A couple of weeks ago Chris and I went on a rather spontaneous road trip. Since a planned trip to Mexico was cancelled due to a hurricane, we decided to use our new found free time to go somewhere we had never been before and make a road trip out of it. I had the idea of visiting Upper Antelope Canyon, since photographing those amazing slot canyons was a bit of a bucket list item for me. Chris was totally on board, especially when we realized we could make a stop at the Grand Canyon at some point, since going there was something that was on his bucket list. It was a win-win!
And so, after a couple of hours of research online, we booked a hotel, reserved two spots in a professional photographers’ guided tour of Upper Antelope Canyon, and decided to figure everything else out along the way. We left bright and early on a Friday and drove most of the day, arriving in Page, Arizona that evening.
Determined to document the heck out of this trip, I had three different cameras on me: my phone, my DSLR, and a vintage Polaroid. So this post is gonna be a mixture of all three! We used the Polaroid way more than I expected to, which was great, and I loved that we stopped to use it at each state line we crossed. Three states in one day…now that’s a road trip!
Once we got to Page, we had dinner and went to bed with absolutely no idea what the next day had in store. When we woke up the next morning I remembered that in my research of the area, I saw that there were pontoon boat tours of the Colorado River, which basically began at nearby Lake Powell. I called the tour company, got us two spots on the tour, and a couple of hours later we found ourselves on a bus, headed to the Colorado River. The bus drove us down a long, dark tunnel that spat us out at the base of Glen Canyon Dam. For the short walk from the bus to the boat, you had to wear a hard hat, in case anyone dropped anything from the bridge above the dam onto our heads.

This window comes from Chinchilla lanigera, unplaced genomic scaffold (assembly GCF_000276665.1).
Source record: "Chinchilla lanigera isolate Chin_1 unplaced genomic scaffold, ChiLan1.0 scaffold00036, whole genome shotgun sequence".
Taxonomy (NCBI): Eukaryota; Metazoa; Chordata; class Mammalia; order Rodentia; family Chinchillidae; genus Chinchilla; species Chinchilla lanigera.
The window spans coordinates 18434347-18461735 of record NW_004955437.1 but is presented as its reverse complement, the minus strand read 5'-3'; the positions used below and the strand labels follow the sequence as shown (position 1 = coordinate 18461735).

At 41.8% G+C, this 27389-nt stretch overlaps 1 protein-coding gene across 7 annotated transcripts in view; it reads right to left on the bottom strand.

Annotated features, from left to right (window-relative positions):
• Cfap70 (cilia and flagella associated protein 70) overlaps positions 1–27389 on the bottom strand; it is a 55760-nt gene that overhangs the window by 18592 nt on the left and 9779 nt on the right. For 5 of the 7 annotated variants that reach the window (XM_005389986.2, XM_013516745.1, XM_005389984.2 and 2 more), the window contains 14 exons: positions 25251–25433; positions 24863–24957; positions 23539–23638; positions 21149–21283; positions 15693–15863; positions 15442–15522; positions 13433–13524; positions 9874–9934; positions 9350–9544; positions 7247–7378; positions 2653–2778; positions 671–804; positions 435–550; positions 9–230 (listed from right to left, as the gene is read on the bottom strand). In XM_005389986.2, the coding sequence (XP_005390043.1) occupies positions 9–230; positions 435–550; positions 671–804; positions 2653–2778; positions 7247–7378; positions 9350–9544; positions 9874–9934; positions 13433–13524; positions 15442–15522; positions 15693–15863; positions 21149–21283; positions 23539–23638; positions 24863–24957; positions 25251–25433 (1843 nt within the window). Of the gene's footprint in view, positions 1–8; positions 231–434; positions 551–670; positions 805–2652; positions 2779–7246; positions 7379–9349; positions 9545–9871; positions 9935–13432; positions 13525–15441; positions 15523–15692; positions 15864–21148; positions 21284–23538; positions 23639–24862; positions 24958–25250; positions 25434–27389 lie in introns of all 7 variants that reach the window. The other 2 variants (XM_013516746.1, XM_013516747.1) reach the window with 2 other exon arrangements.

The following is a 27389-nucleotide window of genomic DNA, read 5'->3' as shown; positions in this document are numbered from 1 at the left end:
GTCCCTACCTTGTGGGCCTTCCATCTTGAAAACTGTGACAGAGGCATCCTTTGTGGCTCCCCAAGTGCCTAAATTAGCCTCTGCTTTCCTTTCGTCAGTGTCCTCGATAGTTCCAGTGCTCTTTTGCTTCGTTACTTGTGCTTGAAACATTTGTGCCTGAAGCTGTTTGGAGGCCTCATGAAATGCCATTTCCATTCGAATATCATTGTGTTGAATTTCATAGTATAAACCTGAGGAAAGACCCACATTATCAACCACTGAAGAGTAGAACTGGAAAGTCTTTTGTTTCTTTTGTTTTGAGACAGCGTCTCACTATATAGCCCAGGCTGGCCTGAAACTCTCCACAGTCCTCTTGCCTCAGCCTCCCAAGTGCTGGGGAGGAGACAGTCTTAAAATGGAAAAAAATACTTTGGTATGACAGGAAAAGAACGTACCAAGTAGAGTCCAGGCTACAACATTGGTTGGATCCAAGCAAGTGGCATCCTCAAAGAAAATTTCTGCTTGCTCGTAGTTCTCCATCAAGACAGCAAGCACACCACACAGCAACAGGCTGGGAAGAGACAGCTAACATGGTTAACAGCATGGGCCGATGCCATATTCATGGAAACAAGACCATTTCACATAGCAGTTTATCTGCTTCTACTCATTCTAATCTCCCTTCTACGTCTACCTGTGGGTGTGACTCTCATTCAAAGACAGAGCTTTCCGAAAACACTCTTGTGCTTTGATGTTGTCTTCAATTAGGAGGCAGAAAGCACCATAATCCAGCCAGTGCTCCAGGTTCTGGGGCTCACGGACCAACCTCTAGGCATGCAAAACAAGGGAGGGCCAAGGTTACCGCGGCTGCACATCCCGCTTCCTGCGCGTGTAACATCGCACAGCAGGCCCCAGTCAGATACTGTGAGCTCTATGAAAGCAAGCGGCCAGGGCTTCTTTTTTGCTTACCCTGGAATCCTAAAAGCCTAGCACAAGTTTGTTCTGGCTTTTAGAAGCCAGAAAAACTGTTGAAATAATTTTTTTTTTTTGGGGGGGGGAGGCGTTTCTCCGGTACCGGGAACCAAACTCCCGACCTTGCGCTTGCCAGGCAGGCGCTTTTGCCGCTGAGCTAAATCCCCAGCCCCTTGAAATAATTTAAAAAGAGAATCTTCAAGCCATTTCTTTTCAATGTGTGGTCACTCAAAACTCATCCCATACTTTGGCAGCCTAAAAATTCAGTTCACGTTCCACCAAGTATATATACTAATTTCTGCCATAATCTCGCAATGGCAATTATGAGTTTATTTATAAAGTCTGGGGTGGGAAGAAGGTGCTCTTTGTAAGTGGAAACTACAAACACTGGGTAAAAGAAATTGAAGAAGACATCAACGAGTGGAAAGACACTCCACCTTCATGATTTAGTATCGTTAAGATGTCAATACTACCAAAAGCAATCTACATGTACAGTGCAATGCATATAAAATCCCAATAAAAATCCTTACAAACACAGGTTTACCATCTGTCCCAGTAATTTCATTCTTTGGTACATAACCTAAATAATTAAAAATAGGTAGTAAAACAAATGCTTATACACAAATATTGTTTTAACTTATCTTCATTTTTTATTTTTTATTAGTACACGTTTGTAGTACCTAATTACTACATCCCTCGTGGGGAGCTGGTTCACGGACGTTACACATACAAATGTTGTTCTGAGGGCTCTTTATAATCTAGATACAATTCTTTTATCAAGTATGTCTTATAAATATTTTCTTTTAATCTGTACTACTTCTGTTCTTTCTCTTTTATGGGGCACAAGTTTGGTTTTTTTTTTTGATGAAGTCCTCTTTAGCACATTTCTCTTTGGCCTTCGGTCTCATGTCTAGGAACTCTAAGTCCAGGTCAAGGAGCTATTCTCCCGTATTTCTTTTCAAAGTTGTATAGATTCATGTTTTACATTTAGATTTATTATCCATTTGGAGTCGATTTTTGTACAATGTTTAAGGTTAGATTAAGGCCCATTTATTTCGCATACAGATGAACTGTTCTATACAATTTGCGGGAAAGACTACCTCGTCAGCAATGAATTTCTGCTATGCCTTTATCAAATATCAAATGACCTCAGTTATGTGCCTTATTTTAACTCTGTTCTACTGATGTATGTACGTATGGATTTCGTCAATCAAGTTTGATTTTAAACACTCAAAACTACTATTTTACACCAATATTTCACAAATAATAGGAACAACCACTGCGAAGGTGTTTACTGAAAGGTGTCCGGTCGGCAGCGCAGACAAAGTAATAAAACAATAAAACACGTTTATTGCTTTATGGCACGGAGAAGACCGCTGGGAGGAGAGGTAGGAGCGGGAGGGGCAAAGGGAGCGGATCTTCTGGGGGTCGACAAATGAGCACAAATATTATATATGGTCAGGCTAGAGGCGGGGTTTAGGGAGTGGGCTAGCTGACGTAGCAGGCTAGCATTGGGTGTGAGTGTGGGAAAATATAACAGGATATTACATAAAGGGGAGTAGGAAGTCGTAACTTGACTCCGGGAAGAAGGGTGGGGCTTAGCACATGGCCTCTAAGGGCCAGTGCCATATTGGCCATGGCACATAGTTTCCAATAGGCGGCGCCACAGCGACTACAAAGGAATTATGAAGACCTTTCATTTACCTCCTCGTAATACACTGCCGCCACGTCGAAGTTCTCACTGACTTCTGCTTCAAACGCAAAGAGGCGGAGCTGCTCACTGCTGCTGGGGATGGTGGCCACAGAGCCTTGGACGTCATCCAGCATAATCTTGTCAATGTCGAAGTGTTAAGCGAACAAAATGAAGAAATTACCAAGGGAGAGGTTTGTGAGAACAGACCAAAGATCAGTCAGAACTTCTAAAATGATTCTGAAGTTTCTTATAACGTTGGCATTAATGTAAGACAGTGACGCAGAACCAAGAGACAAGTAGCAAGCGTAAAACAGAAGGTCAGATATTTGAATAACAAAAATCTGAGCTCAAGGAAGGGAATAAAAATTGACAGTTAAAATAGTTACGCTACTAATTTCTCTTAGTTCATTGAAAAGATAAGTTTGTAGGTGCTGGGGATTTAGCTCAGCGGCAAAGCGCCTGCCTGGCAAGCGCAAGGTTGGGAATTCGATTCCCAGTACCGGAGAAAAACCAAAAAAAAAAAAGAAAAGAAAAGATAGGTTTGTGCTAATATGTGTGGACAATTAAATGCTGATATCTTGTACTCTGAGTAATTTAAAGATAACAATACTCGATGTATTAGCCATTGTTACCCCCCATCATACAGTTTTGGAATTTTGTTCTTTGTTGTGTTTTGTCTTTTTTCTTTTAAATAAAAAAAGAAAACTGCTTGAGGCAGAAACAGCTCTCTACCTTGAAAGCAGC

I was completely in awe with our surroundings once we boarded the boat and started down river. Our tour guide told us that the walls of Glen Canyon are about 1,000 feet high, but when you’re down at ground level looking up, it’s hard to imagine that they’re higher than a few hundred feet. It was more than a little mind boggling.
My favorite part about the boat was that you have the option of sitting on one of the pontoons instead of on a bench in the middle of the boat. It felt much more adventurous that way and I loved having one foot hanging over the edge of the boat.
About halfway through the tour, our tour guide docked our boat onto a little beach area to show us some Native American petroglyphs drawn onto one of the sandstone walls. Those were cool, but I was more interested in the photo opps. ;)
I am so glad we did this and I think it was made ten times better by the fact that it was completely spontaneous. Spontaneity can be an amazing thing when it comes to traveling because you don’t have expectations that may or may not be met. So, no disappointments! This is an especially good lesson for someone like me who tends to plan things to death. Sometimes it’s great to just let things unfold!
Day number two of our trip was just as cool as the first, and I can’t wait to share those next week.